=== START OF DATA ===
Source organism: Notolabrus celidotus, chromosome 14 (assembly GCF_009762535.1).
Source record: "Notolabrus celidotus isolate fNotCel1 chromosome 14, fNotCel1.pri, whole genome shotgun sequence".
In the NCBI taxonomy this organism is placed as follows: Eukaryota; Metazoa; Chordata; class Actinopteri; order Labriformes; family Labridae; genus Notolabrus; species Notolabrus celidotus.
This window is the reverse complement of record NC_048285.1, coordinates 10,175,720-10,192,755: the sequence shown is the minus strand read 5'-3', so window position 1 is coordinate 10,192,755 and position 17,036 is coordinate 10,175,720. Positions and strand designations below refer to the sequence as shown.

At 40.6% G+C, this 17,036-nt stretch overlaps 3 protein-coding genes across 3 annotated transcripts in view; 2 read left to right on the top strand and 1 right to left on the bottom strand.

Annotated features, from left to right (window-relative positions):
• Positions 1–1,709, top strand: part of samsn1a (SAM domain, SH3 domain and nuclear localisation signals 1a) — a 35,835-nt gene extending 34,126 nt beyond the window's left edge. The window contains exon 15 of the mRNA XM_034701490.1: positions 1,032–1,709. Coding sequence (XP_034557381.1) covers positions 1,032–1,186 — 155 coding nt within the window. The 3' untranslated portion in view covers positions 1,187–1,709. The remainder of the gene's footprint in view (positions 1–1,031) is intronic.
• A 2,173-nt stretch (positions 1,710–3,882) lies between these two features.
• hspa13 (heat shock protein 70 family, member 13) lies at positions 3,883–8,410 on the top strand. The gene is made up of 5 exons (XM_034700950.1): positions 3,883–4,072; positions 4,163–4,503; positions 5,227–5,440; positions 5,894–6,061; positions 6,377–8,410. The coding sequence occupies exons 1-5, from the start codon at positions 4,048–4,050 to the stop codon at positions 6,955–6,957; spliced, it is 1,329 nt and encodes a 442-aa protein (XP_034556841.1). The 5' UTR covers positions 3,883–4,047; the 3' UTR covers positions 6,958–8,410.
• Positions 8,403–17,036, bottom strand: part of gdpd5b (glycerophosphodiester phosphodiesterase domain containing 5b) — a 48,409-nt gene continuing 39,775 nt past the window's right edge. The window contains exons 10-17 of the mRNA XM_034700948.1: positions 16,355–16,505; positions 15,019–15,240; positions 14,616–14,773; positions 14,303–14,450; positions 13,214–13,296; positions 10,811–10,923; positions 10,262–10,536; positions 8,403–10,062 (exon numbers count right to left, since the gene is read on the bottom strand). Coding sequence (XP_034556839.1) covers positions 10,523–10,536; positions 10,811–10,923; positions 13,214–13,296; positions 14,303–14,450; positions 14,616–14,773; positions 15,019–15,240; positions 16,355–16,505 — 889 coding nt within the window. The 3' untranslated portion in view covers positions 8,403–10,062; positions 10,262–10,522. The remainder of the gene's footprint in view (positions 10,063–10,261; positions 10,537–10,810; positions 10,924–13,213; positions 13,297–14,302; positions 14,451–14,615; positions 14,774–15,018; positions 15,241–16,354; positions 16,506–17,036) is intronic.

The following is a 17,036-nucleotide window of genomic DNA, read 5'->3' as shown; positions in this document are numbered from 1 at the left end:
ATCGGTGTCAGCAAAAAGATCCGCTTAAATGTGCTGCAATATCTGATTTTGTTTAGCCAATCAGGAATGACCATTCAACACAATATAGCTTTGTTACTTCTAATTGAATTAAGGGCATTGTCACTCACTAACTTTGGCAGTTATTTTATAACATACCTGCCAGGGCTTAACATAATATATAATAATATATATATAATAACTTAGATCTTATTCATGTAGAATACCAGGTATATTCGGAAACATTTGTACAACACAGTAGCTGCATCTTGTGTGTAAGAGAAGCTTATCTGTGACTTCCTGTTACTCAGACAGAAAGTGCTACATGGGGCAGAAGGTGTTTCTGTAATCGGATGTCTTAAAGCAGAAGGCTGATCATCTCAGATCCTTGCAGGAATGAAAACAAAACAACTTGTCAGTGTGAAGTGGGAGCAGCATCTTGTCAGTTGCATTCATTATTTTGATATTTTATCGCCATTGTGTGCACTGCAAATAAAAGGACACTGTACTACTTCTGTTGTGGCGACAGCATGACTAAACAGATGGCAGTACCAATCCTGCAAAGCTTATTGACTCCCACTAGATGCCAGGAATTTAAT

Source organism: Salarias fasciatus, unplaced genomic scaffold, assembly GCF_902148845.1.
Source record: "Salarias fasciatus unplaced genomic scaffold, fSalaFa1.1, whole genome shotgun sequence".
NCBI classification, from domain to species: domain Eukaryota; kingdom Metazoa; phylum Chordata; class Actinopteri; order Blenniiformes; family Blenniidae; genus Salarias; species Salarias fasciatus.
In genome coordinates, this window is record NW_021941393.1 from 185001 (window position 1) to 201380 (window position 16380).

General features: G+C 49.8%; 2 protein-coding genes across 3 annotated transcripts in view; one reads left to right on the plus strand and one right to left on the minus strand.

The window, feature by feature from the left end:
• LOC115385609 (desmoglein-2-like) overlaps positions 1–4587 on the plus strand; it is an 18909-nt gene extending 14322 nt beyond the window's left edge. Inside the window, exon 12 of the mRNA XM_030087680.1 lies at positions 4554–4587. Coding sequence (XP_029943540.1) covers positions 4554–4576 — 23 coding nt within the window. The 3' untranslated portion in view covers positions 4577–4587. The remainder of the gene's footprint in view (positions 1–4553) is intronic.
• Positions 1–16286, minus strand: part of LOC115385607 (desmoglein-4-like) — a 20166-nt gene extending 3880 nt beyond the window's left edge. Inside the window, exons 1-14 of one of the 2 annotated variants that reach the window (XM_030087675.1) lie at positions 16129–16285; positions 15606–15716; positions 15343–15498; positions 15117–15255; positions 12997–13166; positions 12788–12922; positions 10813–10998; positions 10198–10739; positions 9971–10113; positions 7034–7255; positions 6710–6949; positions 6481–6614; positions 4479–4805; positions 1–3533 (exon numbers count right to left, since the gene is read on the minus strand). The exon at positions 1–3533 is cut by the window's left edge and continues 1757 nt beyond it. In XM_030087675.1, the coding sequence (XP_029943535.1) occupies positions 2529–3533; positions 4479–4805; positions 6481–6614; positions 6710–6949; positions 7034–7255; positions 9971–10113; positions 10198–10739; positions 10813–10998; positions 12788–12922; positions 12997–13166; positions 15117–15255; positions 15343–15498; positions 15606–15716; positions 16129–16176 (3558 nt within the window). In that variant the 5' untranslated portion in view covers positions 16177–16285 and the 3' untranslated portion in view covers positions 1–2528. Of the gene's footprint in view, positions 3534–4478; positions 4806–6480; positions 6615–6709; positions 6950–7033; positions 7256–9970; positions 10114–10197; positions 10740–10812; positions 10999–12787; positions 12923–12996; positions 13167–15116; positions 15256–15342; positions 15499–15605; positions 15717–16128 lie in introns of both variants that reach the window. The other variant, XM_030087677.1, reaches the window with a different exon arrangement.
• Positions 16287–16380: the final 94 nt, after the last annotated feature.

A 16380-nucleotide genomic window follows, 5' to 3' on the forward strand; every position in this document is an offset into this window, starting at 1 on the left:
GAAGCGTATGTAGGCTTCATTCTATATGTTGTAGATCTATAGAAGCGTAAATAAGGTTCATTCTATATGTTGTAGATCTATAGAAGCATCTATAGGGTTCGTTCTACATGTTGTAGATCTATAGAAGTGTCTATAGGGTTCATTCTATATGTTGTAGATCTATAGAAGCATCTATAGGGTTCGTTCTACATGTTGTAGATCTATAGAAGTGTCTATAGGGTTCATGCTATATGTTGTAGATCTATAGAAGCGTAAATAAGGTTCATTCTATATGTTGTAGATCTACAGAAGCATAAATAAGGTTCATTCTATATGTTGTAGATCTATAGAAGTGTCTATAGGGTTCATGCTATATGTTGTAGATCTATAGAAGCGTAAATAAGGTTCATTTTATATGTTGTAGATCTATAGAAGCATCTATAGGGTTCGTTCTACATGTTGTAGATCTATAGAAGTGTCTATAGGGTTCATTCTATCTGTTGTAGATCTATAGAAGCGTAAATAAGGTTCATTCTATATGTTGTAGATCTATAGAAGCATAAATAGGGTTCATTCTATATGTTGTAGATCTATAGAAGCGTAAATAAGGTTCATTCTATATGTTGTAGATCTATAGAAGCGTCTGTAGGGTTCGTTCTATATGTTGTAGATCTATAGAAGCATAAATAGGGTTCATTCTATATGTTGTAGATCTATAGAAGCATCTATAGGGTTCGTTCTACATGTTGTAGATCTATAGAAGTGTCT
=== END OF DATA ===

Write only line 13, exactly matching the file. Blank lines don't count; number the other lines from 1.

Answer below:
Source organism: Salarias fasciatus, unplaced genomic scaffold, assembly GCF_902148845.1.